As I worked on a blog post for my actual real full-time job, I overheard a co-worker bring her child in for a visit to ye olde workplace.
Cue all the henning and clucking from the co-workers. That’s a lot for a little person to process, especially all the high-pitched excitement. From the sound of it, the poor little person got a bit overwhelmed and didn’t feel like talking.
That launched a chorus of “What are you being so shy? Ohhhhh, she’s being shy! So shy! You’re being a little shy this morning!”
Hey, put yourself in the little person’s position: You go someplace, and then a pack of much-larger people surround you and start talking really loud and demanding your attention.
How much fun does that sound?
And worse yet, everyone is calling attention to the fact that you’re not comfortable.
Can I buy a little empathy? Look, I’m no expert. I only have one 10-month-old daughter – and she’s a pretty assertive person so far. Still, I can see her getting overwhelmed by a crush of adults clamoring for cuteness. If I run into this situation, the last thing I’m going to do is ask her why she’s being “shy.” I’m going to let her get comfortable and try my best to slow down the well-intended rush to be affectionate.
I get that so much of the way people interact with kids is to rush forward with a sackful of good intentions. Try this instead: Treat them like cats. Let them approach you at their comfort level. Don’t be excessively noisy. Act normal.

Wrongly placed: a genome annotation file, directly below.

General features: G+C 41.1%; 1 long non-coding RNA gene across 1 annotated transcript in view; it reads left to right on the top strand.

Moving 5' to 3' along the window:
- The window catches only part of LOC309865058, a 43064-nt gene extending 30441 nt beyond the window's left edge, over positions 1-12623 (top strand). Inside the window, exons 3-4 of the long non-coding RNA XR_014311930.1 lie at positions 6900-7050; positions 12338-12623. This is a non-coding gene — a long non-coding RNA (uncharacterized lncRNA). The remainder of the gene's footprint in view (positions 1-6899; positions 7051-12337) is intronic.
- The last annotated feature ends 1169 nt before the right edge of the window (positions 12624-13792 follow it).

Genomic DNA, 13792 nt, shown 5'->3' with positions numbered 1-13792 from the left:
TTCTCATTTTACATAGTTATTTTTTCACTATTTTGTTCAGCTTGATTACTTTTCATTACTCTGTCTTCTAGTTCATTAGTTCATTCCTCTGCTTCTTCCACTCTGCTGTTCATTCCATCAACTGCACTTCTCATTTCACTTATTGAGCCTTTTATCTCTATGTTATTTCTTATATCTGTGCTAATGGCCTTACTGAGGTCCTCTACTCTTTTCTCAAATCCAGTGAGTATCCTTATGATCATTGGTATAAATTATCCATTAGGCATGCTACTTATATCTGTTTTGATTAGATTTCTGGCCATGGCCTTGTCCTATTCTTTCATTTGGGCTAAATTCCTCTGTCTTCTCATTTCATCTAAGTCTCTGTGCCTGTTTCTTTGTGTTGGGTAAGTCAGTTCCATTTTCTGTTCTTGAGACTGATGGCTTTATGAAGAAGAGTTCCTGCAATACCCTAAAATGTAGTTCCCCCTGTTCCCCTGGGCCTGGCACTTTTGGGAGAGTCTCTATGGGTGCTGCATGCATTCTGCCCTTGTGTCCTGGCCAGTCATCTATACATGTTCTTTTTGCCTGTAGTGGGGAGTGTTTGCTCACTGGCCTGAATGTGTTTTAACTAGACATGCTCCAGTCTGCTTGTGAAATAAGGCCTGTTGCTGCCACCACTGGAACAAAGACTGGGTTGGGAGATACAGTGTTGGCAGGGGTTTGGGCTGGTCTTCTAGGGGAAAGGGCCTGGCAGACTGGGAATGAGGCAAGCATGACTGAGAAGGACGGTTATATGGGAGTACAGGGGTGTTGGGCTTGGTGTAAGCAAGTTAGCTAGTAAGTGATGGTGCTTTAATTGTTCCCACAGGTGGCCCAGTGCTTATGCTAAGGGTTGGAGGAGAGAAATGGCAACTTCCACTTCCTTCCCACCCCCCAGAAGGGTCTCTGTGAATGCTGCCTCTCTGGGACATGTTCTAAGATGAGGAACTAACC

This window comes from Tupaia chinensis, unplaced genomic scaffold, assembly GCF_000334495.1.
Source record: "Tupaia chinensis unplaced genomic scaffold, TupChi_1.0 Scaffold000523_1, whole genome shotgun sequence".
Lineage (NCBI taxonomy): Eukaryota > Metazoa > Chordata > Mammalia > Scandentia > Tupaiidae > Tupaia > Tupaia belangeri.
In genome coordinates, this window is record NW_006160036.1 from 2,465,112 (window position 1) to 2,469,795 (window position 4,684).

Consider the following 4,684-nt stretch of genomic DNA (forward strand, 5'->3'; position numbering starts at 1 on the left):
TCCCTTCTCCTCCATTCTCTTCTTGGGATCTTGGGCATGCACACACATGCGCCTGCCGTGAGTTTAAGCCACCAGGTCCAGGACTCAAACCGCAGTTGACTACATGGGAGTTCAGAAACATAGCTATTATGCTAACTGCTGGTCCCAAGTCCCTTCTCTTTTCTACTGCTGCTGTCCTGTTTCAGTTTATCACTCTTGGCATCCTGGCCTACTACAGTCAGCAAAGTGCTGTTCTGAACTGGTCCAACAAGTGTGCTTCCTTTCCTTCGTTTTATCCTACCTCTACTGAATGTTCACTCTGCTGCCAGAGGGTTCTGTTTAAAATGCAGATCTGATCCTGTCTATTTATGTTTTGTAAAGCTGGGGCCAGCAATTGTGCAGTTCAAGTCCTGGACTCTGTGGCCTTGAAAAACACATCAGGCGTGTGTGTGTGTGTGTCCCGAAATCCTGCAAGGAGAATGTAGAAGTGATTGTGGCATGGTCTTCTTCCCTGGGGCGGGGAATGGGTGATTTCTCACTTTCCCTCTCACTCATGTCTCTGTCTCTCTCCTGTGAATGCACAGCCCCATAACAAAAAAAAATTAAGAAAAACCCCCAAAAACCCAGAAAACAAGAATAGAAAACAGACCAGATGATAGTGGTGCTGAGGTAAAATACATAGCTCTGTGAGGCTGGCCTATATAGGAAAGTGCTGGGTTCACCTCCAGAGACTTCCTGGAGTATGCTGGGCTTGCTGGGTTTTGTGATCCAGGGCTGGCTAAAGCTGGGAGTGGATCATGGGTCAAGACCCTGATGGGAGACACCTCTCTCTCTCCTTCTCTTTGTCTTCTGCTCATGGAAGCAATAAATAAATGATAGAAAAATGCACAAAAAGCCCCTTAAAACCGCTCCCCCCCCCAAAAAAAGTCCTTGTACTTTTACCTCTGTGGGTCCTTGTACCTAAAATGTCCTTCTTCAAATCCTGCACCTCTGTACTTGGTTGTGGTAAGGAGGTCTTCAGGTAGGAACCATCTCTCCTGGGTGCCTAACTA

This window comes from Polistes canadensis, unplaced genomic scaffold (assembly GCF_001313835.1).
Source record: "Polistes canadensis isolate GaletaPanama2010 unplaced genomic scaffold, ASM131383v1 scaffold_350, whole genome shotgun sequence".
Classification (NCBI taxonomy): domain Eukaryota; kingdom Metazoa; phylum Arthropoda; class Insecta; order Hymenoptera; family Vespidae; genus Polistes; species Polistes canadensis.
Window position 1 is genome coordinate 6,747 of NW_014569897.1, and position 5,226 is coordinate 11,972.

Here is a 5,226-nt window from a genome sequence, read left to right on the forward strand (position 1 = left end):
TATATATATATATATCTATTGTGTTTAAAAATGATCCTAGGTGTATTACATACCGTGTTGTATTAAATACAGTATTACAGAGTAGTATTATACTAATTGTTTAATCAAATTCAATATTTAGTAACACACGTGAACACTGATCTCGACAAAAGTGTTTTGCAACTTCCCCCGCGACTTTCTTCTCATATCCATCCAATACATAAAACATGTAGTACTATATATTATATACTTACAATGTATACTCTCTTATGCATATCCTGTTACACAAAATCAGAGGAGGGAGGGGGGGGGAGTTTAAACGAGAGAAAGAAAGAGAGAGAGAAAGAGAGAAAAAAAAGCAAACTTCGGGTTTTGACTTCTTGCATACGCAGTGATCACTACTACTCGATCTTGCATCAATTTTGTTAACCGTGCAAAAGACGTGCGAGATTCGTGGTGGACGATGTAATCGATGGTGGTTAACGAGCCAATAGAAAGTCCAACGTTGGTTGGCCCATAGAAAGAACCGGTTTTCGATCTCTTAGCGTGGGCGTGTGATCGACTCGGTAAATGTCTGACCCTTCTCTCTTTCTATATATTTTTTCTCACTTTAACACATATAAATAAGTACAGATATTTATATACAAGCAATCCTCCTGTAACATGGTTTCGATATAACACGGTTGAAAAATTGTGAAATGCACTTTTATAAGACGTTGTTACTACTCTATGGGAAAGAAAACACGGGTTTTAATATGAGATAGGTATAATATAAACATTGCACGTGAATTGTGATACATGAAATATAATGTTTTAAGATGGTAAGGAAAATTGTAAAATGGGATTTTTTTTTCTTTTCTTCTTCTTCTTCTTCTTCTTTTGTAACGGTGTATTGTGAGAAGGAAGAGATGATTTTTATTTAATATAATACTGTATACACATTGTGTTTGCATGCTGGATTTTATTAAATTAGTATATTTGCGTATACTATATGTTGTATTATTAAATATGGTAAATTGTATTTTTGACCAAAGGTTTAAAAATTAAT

And quit treating shyness like a disease, and make some effort to understand the cause.
Sarah and I have a quiet household. We don’t have a blaring TV in every room. We read more than we watch. The biggest source of noise is when I practice the guitar (Anneka will chase me into my practice room if she gets the chance). So I could see how bringing her into certain situations could overwhelm her. I will be her buffer, and I’m certainly not going to make her feel bad for being shy.
When I walk into a room of strangers, I’m usually one of the largest people in sight. But even I can and do clam up a bit when bum-rushed by overly cheerful, demonstrative, eager people. My group of friends is very good with Anneka – but when I run into a situation where I sense her getting overwhelmed, I’ll have her back. And I won’t blame her for being “shy.”